Speakers take aim at president as hundreds gather on Cedar Springs in response to Calif. Supreme Court decision upholding marriage ban
Six months ago, black lesbian activist Chastity Kirven stood in the plaza of Dallas City Hall and led the crowd in a deafening chant of then-President-elect Obama’s campaign mantra, "Yes We Can. Yes We Can."
On Tuesday, May 26, Kirven stood on the patio outside Throckmorton Mining Co. and blasted the Obama administration for allegedly failing to keep the promises he made to the LGBT community.
"I’ve got news for you, President Obama — we’re not going away, we’re here to stay," Kirven told the crowd. "Tell President Obama, it’s not just the GOP that’s on his butt right now. He now has some pissed gays and lesbians who are going to hold him just as accountable. … All I’ve got to say is, I’m tired of you leaving your promises on the nightstand as you walk out the door after you’ve screwed me. Do something. Prove that you can make history to us. Don’t only be the first black president. Give equal rights to every American."
While her remarks were perhaps the most incendiary, Kirven wasn’t the only speaker who took square aim at Obama during Tuesday’s Day of Decision Rally, which drew hundreds to the Cedar Springs strip to protest the California Supreme Court’s decision earlier in the day upholding Proposition 8.
It was by far the city’s largest gay-rights demonstration since the City Hall rally of Nov. 15, with both being part of coordinated national efforts in response to a constitutional amendment banning same-sex marriage in the country’s most populous state.
"It’s the first time a Constitution has been used to take away rights rather than grant them," said protester Bob McCranie of Carrollton, referring to the fact that some 18,000 same-sex couples were married in California before Prop 8 passed.
Although Tuesday’s long-awaited Day of Decision Rally wasn’t scheduled to begin until 7 p.m.— seven hours after the court’s ruling was announced — McCranie was one of dozens of people who by 6:30 p.m. had gathered around the Legacy of Love Monument at Oak Lawn Avenue and Cedar Springs Road.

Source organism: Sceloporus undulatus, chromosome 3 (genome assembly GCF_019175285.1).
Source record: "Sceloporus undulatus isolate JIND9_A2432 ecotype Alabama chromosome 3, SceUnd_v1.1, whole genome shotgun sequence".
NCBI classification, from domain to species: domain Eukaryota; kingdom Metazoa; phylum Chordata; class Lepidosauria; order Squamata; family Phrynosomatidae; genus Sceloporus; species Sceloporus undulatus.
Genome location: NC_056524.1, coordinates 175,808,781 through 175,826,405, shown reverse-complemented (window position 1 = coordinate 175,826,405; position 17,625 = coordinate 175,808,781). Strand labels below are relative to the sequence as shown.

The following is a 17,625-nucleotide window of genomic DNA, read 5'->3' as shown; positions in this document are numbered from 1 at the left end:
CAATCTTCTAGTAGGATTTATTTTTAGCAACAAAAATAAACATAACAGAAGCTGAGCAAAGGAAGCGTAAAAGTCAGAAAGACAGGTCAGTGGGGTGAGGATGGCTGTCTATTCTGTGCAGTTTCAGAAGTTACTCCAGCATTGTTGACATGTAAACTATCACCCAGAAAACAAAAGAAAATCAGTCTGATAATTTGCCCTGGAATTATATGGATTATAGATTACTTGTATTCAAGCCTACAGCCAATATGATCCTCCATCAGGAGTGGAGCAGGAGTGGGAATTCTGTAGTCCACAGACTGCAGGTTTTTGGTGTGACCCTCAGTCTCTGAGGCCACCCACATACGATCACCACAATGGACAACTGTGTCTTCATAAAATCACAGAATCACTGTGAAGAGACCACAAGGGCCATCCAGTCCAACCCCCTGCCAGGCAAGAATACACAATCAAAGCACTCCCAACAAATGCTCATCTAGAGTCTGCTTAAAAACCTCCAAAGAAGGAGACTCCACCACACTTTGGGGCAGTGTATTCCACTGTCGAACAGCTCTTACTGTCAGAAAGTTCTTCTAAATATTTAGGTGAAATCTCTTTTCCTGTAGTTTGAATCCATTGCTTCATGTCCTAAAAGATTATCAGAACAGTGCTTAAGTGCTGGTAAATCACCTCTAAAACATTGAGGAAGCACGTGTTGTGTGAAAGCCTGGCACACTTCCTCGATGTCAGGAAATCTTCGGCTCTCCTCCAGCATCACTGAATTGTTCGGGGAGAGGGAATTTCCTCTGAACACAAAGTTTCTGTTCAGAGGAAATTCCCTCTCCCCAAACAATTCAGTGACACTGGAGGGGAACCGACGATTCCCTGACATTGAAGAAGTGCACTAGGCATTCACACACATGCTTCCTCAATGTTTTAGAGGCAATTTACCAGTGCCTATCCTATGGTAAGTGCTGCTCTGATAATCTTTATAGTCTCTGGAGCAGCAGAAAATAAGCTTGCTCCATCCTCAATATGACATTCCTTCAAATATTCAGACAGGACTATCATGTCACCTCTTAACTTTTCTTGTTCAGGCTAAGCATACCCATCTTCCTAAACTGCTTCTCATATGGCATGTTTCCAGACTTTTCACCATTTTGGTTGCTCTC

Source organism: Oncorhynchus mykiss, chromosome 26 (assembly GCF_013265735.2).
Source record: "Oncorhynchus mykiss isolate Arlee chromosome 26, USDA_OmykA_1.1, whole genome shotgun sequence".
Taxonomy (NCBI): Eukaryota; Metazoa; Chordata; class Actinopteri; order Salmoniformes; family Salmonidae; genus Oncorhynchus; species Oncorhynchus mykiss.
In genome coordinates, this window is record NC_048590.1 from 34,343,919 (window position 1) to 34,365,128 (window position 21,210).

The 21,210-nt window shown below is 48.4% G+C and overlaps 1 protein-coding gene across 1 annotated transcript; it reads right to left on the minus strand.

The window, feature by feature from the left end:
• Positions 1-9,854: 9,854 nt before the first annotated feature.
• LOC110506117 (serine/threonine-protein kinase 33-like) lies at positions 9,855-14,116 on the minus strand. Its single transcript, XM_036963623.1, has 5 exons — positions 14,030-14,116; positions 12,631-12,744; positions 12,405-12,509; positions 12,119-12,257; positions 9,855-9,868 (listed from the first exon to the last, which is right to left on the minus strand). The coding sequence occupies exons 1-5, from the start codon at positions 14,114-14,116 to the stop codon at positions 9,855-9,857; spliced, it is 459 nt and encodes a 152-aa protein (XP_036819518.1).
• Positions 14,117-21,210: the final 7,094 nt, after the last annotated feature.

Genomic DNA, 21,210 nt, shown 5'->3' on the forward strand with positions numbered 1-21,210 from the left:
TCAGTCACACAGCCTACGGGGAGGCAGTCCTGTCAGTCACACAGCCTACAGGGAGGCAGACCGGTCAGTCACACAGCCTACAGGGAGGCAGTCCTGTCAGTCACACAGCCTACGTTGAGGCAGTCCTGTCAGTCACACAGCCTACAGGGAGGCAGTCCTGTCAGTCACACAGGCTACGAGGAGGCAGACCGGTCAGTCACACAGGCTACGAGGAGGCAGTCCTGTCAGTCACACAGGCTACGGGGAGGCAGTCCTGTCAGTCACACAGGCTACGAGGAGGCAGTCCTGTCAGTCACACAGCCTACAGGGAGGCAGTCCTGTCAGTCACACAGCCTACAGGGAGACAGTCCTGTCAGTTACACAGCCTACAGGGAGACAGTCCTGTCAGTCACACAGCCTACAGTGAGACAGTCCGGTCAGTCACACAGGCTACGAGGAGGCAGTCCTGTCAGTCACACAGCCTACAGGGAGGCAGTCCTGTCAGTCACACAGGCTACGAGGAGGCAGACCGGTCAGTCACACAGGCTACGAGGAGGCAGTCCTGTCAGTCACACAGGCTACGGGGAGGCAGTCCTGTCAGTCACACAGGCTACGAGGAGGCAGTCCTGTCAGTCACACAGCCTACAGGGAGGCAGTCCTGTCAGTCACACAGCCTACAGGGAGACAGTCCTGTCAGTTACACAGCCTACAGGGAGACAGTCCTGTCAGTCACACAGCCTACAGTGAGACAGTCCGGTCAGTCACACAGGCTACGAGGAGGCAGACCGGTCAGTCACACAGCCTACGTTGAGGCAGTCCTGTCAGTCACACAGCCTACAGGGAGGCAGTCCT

They waved protest signs and Pride flags, cheered at honking motorists and chanted things like "What do we want? Equal rights. When do we want them? Now," "Obama, Obama, let Mama marry Mama," "Not the church, not the state, we alone decide our fate," and "Out of the bars, into the streets, we will not accept defeat."
The crowd then marched west down the middle of Cedar Springs Road to TMC, briefly blocking traffic in an impressive display that conjured up images of the annual Pride parade, except in reverse.
"I don’t think that it could have gone off any better," said Blake Wilkinson of Queer Liberaction, which organized the Dallas Day of Decision Rally. "The energy was high throughout all of it. People just organically took to the streets like it was something very natural to do, and I was very happy that the Dallas Police Department Police Department didn’t give us any grief over doing that."
Wilkinson added that he was pleased many of the speakers who addressed the crowd through a megaphone on the patio of TMC focused their remarks on the president, who among other things pledged his support during last year’s campaign for repealing the Defense of Marriage Act. DOMA prohibits the federal government from recognizing same-sex marriages and allows states to ignore same-sex marriages performed in other states.
"I thought that was great that people were still not too blindsided by hope to open their eyes and see what’s going on, that he’s taken a serious step back," Wilkinson said. "It’s rightfully frustrated a lot of people, and I think people should be calling Obama out."
Longtime local gay activist John Selig, one of the speakers at the rally, told the crowd he’s a lifelong Democrat who gave money to the Obama campaign last year despite the fact that he was unemployed at the time.
"We now have strong control of both houses of Congress, we have a president — all of them understand that prejudice against us is wrong, and all of them so far have done nothing. Nothing," Selig screamed, his voice crackling through the megaphone.
Dallas City Councilwoman Angela Hunt, a straight ally of the LGBT community, told the crowd that while she adores Obama and deeply admires him as a politician, it’s time to hold him accountable.
"We’ve got to make sure he follows through on his promises and commitments to this community, and I’ll be there with you," said Hunt, who joined other speakers in urging people to inundate Congress and the White House with letters and phone calls.
"We have to let them know that we vote, and they’re going to lose our vote if they don’t stick with this community," Hunt said.
Mike Mckay, executive director of Resource Center Dallas, suggested that it’s time for Obama to "get some cojones."
McKay served as facilitator for a recent meeting of LGBT leaders from around the country at a DFW Airport hotel where they drafted "The Dallas Principles," which call on the Obama administration to take immediate action on behalf of equality.
"I thought I would never quote Ronald Reagan at a gay and lesbian rally, but when he stood in Berlin and said, ‘Mr. Gorbachev, Tear down these walls’ — let me just say to Mr. Obama: Tear down these walls," McKay said.
This article appeared in the Dallas Voice print edition May 29, 2009.
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